A Heart for Language

A school in Coconut Creek is one of several hubs for international students learning English

Jenny Nieveen

Classrooms at OHLA in Coconut Creek

For Colombian native Jenny Nieveen, her parents’ love of education defined her dreams and goals.

Nieveen (pictured left) lived in the United States when her parents attended graduate school in Western Kentucky University. When they returned to Colombia, her father opened a boarding high school for local and international students. In the meantime, Nieveen saved her money for years to go back to the States.

By the time she graduated from Universidad de La Sabana at 23, she had another reason to start fresh. Nieveen was now a single mother and dreamed of her 4-year-old daughter having the same international experience she grew up with and attending the University of Miami.

“I wanted to give her something much better than what we could offer her in Colombia. I come from a good financial background [in her family]. We’re very well off. … But it’s not what I wanted for myself,” Nieveen says. “I wanted something different for her than staying in the country.”

When Nieveen arrived in Miami in 1997, she worked as a server and bartender while trying to get clients for her idea for an English school. Just a year later, she started Open Hearts Language Academy (the name is a nod to her father’s education agency in Colombia) with three classrooms and two offices in Brickell.

“By the time the company took off, I was half a million dollars in debt. … It took a few years to build that rapport not only with the community but also with the international market. 2004 was the first year that I saw profit in the company,” she says. “I used to think, many times prior to that, of simply closing and just saying, ‘The hell with it’ and moving on to something else. But something inside kept telling me ‘Push, push push.’ ”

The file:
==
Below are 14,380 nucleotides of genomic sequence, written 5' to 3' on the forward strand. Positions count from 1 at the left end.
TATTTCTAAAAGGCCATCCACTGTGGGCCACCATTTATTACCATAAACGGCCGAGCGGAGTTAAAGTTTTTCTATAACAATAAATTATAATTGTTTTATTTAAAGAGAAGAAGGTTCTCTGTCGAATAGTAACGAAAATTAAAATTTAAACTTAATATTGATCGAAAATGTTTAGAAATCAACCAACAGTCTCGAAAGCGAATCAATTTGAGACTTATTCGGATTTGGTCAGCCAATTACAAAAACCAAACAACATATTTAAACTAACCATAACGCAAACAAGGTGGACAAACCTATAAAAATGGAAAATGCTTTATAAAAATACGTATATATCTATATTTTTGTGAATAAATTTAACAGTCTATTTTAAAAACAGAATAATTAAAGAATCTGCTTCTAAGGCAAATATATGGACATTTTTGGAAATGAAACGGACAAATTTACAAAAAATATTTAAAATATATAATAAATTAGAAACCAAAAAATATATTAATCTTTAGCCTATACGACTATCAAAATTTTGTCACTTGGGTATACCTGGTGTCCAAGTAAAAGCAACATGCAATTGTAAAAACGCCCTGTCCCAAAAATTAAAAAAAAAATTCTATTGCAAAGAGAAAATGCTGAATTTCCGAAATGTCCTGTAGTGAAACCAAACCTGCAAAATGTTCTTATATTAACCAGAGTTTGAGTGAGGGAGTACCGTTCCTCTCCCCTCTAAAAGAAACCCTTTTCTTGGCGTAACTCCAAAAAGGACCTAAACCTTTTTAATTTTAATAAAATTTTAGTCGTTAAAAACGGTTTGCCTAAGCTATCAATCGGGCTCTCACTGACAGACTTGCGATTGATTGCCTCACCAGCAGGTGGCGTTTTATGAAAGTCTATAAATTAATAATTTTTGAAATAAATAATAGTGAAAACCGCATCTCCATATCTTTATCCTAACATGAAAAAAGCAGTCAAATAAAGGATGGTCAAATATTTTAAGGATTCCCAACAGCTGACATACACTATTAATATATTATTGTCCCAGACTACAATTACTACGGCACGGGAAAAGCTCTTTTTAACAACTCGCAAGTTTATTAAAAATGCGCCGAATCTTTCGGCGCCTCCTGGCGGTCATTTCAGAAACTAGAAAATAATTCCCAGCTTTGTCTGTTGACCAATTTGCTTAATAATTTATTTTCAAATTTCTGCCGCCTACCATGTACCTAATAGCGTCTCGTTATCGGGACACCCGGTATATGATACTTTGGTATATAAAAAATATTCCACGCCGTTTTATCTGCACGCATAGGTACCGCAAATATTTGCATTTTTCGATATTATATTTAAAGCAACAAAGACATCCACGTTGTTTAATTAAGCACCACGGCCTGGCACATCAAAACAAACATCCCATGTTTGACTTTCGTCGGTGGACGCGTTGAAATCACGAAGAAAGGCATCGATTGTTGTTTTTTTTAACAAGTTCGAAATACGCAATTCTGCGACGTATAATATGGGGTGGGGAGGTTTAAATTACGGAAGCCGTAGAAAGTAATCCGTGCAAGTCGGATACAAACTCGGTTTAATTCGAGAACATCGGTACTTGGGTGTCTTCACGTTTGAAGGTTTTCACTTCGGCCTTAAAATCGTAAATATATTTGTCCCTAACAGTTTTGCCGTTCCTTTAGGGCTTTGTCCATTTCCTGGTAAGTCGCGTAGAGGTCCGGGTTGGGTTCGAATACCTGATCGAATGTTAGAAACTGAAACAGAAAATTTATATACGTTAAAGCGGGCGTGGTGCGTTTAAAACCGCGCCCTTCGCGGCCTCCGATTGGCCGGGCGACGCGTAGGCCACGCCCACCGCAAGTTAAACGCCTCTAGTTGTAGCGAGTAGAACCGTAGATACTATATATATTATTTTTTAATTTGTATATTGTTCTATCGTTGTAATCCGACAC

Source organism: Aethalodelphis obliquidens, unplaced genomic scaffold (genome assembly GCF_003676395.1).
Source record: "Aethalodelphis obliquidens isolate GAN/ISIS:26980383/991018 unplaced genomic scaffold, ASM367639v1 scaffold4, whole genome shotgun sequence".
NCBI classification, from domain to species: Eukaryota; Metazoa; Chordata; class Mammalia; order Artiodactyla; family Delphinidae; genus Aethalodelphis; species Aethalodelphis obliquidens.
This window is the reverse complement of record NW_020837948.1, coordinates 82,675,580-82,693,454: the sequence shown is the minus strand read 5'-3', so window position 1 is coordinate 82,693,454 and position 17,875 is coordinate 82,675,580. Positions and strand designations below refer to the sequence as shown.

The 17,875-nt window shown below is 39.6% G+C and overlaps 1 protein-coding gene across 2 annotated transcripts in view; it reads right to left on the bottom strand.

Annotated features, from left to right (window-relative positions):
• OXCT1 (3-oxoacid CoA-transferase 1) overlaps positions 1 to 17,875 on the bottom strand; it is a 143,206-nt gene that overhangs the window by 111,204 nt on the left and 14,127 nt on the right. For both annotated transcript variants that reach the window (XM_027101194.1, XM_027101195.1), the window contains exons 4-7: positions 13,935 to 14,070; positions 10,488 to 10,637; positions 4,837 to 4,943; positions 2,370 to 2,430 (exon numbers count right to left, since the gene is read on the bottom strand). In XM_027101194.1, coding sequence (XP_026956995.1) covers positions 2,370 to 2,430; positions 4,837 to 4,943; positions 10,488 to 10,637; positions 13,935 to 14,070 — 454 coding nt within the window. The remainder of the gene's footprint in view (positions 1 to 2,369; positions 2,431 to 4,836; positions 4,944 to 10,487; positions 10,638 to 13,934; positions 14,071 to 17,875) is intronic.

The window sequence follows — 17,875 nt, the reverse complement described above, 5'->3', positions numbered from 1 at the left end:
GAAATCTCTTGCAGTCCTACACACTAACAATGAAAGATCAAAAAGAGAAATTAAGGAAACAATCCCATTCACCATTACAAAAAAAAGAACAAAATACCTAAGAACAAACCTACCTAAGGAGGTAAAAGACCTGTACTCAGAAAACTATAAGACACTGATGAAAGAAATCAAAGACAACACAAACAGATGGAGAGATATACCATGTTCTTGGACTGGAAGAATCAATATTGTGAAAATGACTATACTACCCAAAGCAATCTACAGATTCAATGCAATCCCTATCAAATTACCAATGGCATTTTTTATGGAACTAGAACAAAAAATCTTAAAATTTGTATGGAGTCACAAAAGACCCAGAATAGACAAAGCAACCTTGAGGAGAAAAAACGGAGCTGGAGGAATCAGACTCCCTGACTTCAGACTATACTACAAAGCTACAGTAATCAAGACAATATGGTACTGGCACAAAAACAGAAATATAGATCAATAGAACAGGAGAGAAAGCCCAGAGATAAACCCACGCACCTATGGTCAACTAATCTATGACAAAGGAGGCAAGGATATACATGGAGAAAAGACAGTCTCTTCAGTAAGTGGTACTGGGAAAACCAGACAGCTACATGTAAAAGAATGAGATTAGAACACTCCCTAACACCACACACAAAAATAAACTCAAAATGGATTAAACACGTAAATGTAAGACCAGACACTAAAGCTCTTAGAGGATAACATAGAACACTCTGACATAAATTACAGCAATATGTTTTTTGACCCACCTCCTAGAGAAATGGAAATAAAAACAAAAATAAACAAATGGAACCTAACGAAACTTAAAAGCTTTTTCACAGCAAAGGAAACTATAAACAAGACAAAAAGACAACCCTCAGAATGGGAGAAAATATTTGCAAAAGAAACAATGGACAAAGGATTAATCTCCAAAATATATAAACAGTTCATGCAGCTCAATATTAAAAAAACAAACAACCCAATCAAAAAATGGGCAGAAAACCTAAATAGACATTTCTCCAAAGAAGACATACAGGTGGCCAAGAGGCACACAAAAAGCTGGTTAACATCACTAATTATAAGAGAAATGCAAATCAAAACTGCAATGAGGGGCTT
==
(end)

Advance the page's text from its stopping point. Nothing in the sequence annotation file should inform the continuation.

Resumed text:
Today, Open Hearts, known as OHLA, has 200 employees and locations in Orlando, Celebration, Winter Park, Aventura, Tampa, Miami and Coconut Creek on Hillsboro Boulevard, teaching English to around 800 to 1,000 international students from more than 70 countries each year. The Creek center serves about 150 students from more than 20 nations, many from Hispanic countries and Brazil, while other centers attract students from Europe, Asia and the Middle East.

OHLA’s core business is helping these students pursue higher education; around 80% of them choose to attend college. OHLA gets them a step closer to their goal through partnerships with more than 60 universities, including Lynn University and Florida Atlantic University. Through these partnerships, OHLA graduates are accepted into these universities without having to take the TOEFL or IELTS tests, which measure English skills and are usually required for international students at American universities.

Nieveen’s husband, Yves Paradis, oversees OHLA as vice president, while she focuses on opportunities for growth. That includes traveling with the marketing team and her daughter, Laura Galindo (who did end up attending UM), to recruit students through OHLA’s offices in places such as China, Saudi Arabia and South America, as well as education agencies.

Ultimately though, the numbers are secondary to Nieveen’s dedication, the results of which she has experienced first hand. Once, when she posted on social media that she was going to visit Jeddah, Saudi Arabia, a former student from there brought a group of people to welcome her.

“One of the things that I tell [staff] is, ‘Listen, its not about money. It’s not about the number of students that we bring in. It’s the quality that we provide them. If you can change their lives, money and numbers will come,’ ” Nieveen says. “… It’s the law of nature. Be kind. Make sure that you’re doing 100% your job to assist that student—and then the rest will come through without you even seeking it.”

To learn more about OHLA, visit ohla.com.

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